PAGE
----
Gift of the Grotesque

What do we do with the book of Judges? No book of the Bible is quite so R-rated. No book is quite so ugly or grotesque. The book of Judges offers its reader not a roster of angelic saints but an astonishing tempest of brutality, feces, slaughter, assassinations, conspiracy, genocide, child sacrifice, rage, betrayal, mass graves, corpse mutilation, kidnapping, and civil war. It tells the story of a time when Israel was plagued by chaos and bloodshed. How could such a graphic account help the reader better understand a patient and merciful God? The book plunges us into a theological Dark Age in which Israel’s chronic idolatry leads to oppression and self-destruction. 

Israel's Complicated Saviors

The individuals that God raises up to save Israel from itself only complicate things for the reader. Ehud slays the bloated king while he sits on the proverbial toilet. Salvation through a scat joke?! Deborah and Barak’s song of victory includes a plaintive cry from the mother of Sisera, the enemy’s henchman, wondering why her son is so late in coming. The “villain” has a mother who loves him—no orc or Green Goblin in this story. A few verses after Gideon’s mathematically miraculous victory, he makes an idol out of the plunder. Jephthah, in a disastrous attempt to bribe God, sacrifices his beloved daughter. Bound, blind, and bleeding, Samson is led away to die.

What do we do with saviors such as these? The text will never make sense if we treat the book of Judges as a humanistic fable whose “good” characters we aspire to emulate and whose “bad” characters we disdain. It simply does not offer such moralistic simplicity and readerly control. Indeed, Judges may be one of the most difficult books in the canon to sanitize (some children’s Bibles skip it altogether), but therein also lies its chief theological contribution and a clue to the sort of faithful response it aims to generate. It is not a finger-wagging history lesson, despite what various misreadings of Hebrews 11 have trained us to believe. Rather, it is a prophetic liturgy inviting the reader into deeper and deeper levels of theological contemplation. The book of Judges does not cajole us into better behavior. It aims to break our hearts.

We cannot do better than the “generation after Joshua” because, like every wave of readers since, we are the generation after Joshua. We, too, have failed to receive the gift of Promised Land, rejecting it for something more manageable and graspable—something we can control. We want to level the playing field, to get something back from the act of giving, to reduce God to a shadow rather than Creation’s Illuminating Light. Abject dependence on God is just so insulting, isn’t it?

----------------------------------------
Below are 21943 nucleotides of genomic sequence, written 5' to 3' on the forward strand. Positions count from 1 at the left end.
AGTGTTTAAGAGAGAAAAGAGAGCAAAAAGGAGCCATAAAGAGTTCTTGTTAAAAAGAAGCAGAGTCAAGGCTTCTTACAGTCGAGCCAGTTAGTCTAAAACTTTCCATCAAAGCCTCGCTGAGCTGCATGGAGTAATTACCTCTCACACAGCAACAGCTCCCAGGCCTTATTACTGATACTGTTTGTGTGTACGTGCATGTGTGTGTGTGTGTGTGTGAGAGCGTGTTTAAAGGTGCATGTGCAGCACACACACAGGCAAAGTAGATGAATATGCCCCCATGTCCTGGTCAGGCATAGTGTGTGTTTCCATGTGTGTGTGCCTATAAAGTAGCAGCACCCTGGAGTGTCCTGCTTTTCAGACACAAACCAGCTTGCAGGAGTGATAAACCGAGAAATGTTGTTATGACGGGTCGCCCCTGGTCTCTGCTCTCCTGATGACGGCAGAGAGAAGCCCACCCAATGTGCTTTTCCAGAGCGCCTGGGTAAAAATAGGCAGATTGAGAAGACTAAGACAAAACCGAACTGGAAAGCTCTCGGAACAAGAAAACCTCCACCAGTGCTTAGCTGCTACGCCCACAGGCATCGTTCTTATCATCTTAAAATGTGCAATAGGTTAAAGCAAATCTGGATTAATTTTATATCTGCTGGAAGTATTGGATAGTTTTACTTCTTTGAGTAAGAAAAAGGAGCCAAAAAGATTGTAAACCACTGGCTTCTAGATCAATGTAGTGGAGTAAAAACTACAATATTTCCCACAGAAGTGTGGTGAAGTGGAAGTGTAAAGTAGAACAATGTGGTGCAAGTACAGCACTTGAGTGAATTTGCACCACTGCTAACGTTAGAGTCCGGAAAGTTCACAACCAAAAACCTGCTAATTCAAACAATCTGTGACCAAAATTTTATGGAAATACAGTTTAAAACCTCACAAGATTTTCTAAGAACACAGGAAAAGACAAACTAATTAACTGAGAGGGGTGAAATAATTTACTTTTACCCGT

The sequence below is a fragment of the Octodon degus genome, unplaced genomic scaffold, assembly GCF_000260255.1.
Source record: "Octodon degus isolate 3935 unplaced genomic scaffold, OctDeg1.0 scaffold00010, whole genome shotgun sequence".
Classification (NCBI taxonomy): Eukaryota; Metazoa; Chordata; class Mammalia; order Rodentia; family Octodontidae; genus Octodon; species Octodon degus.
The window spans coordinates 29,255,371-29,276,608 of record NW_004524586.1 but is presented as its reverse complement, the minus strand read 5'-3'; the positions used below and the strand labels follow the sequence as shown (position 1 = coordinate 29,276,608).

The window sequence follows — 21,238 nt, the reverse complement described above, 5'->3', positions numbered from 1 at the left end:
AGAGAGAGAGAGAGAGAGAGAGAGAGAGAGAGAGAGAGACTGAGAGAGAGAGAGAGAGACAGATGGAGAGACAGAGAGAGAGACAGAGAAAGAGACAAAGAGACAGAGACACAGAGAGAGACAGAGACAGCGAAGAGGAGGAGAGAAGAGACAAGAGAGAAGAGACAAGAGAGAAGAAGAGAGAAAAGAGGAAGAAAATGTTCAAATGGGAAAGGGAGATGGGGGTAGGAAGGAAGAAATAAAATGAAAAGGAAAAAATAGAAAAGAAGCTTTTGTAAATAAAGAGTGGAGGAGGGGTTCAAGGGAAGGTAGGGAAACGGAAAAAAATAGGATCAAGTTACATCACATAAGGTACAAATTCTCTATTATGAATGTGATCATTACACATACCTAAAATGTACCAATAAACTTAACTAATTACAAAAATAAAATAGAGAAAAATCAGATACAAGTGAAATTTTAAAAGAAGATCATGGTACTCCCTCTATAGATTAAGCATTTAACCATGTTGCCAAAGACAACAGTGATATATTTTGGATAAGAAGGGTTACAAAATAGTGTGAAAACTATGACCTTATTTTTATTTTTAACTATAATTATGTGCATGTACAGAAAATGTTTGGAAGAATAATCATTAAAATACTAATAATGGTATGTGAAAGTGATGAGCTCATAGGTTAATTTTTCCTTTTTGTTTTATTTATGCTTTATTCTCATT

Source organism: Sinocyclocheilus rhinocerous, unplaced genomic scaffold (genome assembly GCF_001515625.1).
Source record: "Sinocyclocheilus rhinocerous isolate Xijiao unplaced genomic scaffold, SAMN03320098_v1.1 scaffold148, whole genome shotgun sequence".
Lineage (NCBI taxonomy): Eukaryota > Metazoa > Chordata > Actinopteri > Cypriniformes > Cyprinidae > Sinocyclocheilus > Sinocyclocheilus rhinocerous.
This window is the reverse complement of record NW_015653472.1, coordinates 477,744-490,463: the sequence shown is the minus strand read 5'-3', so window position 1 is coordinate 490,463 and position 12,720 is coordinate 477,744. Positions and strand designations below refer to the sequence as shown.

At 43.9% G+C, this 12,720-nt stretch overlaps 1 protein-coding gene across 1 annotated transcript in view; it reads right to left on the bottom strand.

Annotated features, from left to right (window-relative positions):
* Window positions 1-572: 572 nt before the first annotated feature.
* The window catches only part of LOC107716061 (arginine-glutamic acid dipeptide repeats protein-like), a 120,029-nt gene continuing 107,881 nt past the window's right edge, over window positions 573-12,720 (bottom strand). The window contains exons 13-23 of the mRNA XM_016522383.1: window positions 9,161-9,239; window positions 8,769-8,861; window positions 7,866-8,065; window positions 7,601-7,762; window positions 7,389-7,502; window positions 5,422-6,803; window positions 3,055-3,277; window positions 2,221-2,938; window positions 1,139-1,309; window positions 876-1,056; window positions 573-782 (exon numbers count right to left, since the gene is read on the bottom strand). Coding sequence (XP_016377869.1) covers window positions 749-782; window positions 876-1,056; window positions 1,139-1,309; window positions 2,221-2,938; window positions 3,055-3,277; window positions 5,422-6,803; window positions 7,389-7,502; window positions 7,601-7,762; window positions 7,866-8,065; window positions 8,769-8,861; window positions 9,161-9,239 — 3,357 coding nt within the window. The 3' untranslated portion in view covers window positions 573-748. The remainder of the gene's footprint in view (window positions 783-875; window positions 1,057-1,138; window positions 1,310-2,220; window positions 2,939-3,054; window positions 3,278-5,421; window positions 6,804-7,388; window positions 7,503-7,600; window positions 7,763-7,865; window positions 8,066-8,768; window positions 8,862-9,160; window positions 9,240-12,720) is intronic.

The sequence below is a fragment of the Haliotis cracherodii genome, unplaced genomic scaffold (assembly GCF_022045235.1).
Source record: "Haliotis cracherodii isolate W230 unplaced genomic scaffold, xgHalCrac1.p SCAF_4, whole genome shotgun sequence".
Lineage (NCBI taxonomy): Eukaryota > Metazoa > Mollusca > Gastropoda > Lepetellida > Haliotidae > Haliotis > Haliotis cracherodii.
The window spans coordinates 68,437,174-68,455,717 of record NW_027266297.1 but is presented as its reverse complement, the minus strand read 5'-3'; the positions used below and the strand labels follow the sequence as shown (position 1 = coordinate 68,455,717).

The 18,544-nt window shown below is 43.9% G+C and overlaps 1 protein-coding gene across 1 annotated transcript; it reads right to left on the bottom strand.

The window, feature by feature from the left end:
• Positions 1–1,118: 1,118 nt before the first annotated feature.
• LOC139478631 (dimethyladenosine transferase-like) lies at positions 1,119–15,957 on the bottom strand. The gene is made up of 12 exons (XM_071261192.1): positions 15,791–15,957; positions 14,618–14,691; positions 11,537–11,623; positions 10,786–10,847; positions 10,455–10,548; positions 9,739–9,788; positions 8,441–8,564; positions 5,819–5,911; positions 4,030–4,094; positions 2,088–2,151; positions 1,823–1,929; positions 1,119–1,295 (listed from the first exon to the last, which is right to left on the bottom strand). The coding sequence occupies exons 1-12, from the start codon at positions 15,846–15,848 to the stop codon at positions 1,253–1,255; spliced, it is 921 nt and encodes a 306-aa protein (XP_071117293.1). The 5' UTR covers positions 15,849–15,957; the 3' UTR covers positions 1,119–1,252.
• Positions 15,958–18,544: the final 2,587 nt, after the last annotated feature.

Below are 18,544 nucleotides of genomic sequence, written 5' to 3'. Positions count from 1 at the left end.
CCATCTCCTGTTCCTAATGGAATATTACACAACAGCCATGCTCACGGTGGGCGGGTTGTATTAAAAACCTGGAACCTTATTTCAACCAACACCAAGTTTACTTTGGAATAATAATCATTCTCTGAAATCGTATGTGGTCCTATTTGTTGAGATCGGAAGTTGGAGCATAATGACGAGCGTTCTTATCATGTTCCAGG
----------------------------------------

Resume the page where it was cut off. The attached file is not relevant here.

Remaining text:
Dying to Live

Judges does not pretend that its reader can transcend his or her creaturely reality. Instead, it invites the reader to undergo an excruciating ordeal. Horror by horror, the book wrestles us to the ground. Do we recognize ourselves in its pages? Are we willing to be impaled on its double-edged sword? Hope in the book of Judges lies not with the reader’s capacity to outperform the characters it portrays, but with the God to whom its iconographical characters grant access. Like stained glass, the collection of images from which Judges has been built remains vividly translucent to the Light source that pours through them from behind.

And Who is that Light? He hangs on the cross— “bound, blind, and bleeding,” a joke and a scandal, a sacrificed only child. He has descended into hell, trampled its gatekeeper, grabbed humanity by the hand, and charged out again. The hope on Judges’ horizon is a hope that one can realize only by placing oneself amongst the damned, by allowing oneself to be stripped and beaten by the book itself, and then by admitting God’s prerogative to save. The reader dies by the Book of Judges’ hand—to live.

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Daniel Stulac

Daniel Stulac serves Briercrest College and Seminary as Assistant Professor of the Old Testament. He has authored multiple works. He and his wife, Danielle, live in Caronport and have two delightful daughters, Abigail and Susannah.  

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